In an interview Tuesday, Clyburn said that was no longer the case. Close friends and family have put heavy pressure on him to use his prestige in the state to make it known who he supports.
“That was certainly my intention,” he said of his initial plan to remain neutral. “But I am re-evaluating that. I really am having serious conversations with my family members.”
At his weekly session with reporters Tuesday, Reid reiterated his plan to stay neutral.
Without formally stating who they want him to endorse, Clyburn made clear that the most pressure came from Clinton supporters, particularly his wife and one of his daughters.
He acknowledged that the Congressional Black Caucus’s political action committee, chaired by Rep. Gregory Meeks (D-N.Y.), has decided to endorse Clinton but is holding off making it formal out of deference to Clyburn as he considers his own decision.
In the interview, Clyburn said he could not envision a scenario in which he would publicly go against his allies in the CBC — which leaves him with two options, remaining publicly neutral or endorsing Clinton. An endorsement of Sen. Bernie Sanders, a self-described democratic socialist, does not seem plausible, he said.
If Clyburn did endorse Clinton, it would be a symbolic victory for the former secretary of state and a final attempt to heal the wounds from her previous presidential bid in South Carolina. Eight years ago, as Clyburn remained officially neutral, he adopted the role of unofficial arbiter of how the campaigns behaved. It led to frequent criticisms of Clinton, and particularly Bill Clinton, over allegedly racially tinged comments from the former president about the viability of President Obama’s 2008 campaign.
It led to a 2 a.m. phone call from the former president screaming at Clyburn, according to the congressman’s 2014 political memoir. “If you bastards want a fight, you damn well will get one,” Bill Clinton shouted into the phone.
In the ensuing years they have tried to put that past behind them, and last year Hillary Clinton’s campaign hired a longtime Clyburn aide to run its operation in the Palmetto State. However, a month ago, as Sanders appeared to be surging, Clyburn seemed to reprise his 2008 role again when he told The Washington Post that she should not take for granted the state’s black voter support. If Sanders won big in Iowa and New Hampshire, it “could well be a new day” in South Carolina, he said.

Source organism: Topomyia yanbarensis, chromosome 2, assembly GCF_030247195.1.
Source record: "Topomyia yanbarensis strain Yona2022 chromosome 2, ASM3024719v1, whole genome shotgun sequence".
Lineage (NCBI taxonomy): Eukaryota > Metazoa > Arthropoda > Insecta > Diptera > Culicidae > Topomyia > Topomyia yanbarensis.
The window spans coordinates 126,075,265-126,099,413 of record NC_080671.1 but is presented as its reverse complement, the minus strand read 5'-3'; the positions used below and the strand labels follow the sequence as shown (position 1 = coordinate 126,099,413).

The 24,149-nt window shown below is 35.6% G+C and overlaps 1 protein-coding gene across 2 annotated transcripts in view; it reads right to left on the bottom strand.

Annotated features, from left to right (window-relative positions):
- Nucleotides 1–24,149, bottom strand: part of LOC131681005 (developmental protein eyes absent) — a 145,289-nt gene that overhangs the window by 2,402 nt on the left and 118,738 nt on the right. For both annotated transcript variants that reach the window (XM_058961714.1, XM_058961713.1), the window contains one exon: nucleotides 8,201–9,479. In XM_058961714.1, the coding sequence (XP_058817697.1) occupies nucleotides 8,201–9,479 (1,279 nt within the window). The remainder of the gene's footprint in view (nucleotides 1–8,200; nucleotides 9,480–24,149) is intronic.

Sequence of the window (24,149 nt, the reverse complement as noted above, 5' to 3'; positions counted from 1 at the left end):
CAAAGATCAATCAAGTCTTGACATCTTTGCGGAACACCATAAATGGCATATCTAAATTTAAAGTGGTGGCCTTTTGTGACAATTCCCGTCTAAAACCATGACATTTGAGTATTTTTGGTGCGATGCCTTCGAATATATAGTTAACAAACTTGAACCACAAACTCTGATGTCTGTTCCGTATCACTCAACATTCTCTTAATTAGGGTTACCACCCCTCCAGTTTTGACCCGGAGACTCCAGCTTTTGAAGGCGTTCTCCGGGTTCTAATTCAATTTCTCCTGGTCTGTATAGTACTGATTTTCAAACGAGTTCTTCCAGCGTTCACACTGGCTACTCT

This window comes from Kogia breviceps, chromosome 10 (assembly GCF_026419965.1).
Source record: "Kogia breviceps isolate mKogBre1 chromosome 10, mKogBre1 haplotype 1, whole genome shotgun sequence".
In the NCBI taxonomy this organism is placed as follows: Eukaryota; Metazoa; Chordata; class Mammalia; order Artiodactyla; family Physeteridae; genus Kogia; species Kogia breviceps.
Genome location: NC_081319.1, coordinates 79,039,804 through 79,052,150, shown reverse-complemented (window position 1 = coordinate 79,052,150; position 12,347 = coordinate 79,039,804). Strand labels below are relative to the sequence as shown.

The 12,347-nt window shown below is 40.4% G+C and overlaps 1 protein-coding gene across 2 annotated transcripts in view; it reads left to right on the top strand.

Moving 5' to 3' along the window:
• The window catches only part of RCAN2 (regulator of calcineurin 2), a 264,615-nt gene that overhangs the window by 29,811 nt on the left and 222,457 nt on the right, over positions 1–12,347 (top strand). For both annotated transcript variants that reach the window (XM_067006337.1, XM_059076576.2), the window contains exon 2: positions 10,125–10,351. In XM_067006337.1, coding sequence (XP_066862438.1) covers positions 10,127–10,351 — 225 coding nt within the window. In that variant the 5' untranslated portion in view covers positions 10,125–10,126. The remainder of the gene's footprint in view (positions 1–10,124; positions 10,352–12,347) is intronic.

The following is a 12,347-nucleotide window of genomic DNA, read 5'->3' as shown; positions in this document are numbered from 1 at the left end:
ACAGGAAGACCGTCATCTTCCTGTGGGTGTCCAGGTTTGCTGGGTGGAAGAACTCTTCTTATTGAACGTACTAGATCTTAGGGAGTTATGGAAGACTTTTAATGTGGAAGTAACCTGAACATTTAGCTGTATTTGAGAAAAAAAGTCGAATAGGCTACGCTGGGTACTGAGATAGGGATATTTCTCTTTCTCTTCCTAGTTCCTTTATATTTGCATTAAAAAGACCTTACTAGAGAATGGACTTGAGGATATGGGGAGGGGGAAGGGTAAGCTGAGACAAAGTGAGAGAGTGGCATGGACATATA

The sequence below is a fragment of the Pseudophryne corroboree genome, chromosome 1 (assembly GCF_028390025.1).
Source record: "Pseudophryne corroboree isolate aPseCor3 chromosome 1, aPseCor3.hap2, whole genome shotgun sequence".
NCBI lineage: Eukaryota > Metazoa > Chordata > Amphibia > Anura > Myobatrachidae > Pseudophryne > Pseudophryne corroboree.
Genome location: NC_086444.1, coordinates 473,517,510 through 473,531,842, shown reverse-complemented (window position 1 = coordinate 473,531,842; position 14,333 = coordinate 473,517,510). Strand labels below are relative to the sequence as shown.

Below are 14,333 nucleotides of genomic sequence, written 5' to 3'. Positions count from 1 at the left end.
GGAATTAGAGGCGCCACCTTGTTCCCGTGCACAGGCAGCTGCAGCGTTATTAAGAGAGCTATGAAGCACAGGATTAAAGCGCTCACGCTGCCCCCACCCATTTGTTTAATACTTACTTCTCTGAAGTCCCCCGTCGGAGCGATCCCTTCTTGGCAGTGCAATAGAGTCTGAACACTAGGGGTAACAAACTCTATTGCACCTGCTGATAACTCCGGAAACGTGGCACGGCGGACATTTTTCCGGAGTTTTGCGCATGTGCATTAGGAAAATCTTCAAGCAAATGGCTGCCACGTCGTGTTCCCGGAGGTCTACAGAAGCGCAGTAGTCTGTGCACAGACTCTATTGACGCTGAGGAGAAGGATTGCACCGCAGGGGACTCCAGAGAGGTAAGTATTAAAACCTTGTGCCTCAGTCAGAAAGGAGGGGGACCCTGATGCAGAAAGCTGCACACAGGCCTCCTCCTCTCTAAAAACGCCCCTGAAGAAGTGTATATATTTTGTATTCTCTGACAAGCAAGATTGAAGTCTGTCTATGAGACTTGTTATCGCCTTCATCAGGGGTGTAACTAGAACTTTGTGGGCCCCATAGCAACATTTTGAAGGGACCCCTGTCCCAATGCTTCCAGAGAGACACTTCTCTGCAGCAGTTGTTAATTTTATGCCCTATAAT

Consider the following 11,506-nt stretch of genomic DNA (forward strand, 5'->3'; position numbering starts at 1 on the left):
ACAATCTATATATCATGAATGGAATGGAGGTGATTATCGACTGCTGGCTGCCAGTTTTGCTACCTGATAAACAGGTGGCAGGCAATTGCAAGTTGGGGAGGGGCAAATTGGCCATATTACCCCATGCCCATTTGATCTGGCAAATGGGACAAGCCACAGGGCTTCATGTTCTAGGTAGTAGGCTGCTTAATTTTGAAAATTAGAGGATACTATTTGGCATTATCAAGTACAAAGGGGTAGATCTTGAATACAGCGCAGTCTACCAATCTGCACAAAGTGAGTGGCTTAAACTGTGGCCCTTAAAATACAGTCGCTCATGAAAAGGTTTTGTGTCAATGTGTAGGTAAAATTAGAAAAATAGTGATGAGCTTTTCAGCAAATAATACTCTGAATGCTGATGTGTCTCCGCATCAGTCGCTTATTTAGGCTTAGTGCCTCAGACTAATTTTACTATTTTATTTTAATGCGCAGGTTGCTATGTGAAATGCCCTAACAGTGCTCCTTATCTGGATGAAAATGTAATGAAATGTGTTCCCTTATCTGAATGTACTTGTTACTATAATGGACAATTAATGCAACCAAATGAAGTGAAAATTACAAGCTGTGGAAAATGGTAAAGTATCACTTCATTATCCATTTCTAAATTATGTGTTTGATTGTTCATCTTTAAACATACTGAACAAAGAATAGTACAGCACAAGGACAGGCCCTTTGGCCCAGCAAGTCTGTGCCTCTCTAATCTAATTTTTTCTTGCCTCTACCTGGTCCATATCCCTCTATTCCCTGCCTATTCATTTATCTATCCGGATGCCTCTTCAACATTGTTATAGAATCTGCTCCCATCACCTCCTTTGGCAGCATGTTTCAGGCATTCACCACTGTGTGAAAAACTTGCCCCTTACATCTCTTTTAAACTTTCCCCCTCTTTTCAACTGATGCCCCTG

Instead, Clyburn said Tuesday, Clinton’s victory in Iowa, however narrow, held support for the former first lady, particularly among his state’s African-American voters. Even a big Sanders win in New Hampshire would not shift the dynamic in South Carolina, he argued.
“Whatever happens in New Hampshire,” Clyburn said in an interview Thursday, Clinton “got inoculated a bit. It won’t matter a whole lot.”
Clyburn said that he has spoken with his grandson, a college student, about who young voters and students supported. “We’re for Bernie. It’s just generational,” his grandson explained.
Despite the youth vote, Clyburn said Clinton remains steady in South Carolina among voters most likely to show up for the primary. “There’s not been a big surge,” he said of the Vermont senator’s support. “The reliable primary voters that I know don’t seem to have shifted at all.”
In Nevada, while most of Reid’s supporters support Clinton, the Democratic leader said Tuesday he is hoping to get a replay of what happened in 2008 — a fiercely contested primary battle that brought out new voters and in the next few elections boosted Democrats across the state, including his own 2010 re-election effort.
“I didn’t make one eight years ago. I won’t make one now,” Reid told reporters of a presidential primary endorsement.
He then explained what his goals are: “One is to make sure the process is as fair as possible. And number two, register as many Democrats as possible. We registered eight years ago tens of thousands of Democrats, new Democrats. And from my getting involved at this stage, it would cut down the number people who would register.”